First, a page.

• MarkoBuršič and @TonyStewart.EEsince'75, thank you for your comments. I decreased my sampling interval and once it was fine enough, I was able to see the steps just as I was for the signal generated with the lower slew rate. I then did exactly what MarkoBuršič suggested by adding an RC filter to the output of the DAQ card and using the voltage across the capacitor as my output to smooth my signal. As long as the cutoff frequency is greater than my bandwidth but smaller than the slew rate of the DAC, I get a smooth signal. Feb 8, 2018 at 12:20
• Yes that is essential. ... To suppress excess bandwidth noise. As @laptop wrote. Curious .What are you simulating ? Feb 8, 2018 at 12:58

## 1 Answer

I'm wondering if the interactions and feedback will be able to accurately recreate the same type of chaotic behavior that truly continuous time inputs (such as those generated by a function generator) would produce.

Yes, it will be able to recreate the chaotic behavior, but only if the response of the non-linear system is limited to 100Hz (which it is probably not).

Since the input to your digital system is 100Hz that is limiter for the response of the digital system.

If you can prove that the response of the nonlinear systems response is bounded to below 100Hz then you don't need to be worried about what the digital system is doing to the analog system.

One method that might help determine this is to insert one or more low pass filters in the nonlinear circuit and observing the result. One problem I foresee is the circuit may suffer from bandlimiting because nonlinear circuits change behavior from tiny fluctuations (butterfly effect).

Another method that might help determine if the nonlinear circuit would suffer from limiting it to 100Hz would be to simulate this circuit in SPICE and change the the simulation time to a fixed time step with a rate of 100Hz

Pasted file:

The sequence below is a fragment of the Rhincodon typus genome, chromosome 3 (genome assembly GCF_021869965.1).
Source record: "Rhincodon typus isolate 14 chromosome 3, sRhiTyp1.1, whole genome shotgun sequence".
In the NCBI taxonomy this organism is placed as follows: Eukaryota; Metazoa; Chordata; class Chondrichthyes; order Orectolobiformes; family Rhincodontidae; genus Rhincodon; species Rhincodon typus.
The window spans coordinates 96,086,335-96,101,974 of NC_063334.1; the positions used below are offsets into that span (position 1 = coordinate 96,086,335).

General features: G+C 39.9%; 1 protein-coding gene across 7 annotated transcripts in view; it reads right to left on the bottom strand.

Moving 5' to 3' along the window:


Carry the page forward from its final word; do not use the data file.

If the system works the DAQ will need a low pass filter on the output (probably at 100Hz) to recreate the signal and reduce the chopping from the zero order hold.

Source: RealHD audio

There are also different kinds of holds that you can use with a digital system to more accurately recreate a signal and the bi-linear transform to determine the response:

Source: Slideplayer

• Thanks for the information about zero-order hold. I had learned about that in one of my classes back in college, but I had forgotten about it. What I'm looking for is a signal that is bandlimited to 100 Hz, so that any ringing effects that occur when samples are delivered by the DAC are eliminated. Feb 8, 2018 at 14:48
• To clarify, you suggest simulating the circuit on SPICE to determine the bandwidth of the outputs of the system, which may be larger than the bandwidth of the inputs due to chaotic fluctuations? Is this what you mean by, “the circuit may suffer from bandlimiting because nonlinear circuits change behavior from tiny fluctuations?” Could you please explain why I should be concerned with the bandwidth of my output if it's only the sinusoidal input that I want to be continuous? Feb 8, 2018 at 14:49
• I added RC filters at the output of my DAC with a cutoff frequency of 400 Hz. With the roll-off, I think this cutoff should be close enough to 100 Hz to remove the ringing effects. Feb 8, 2018 at 14:51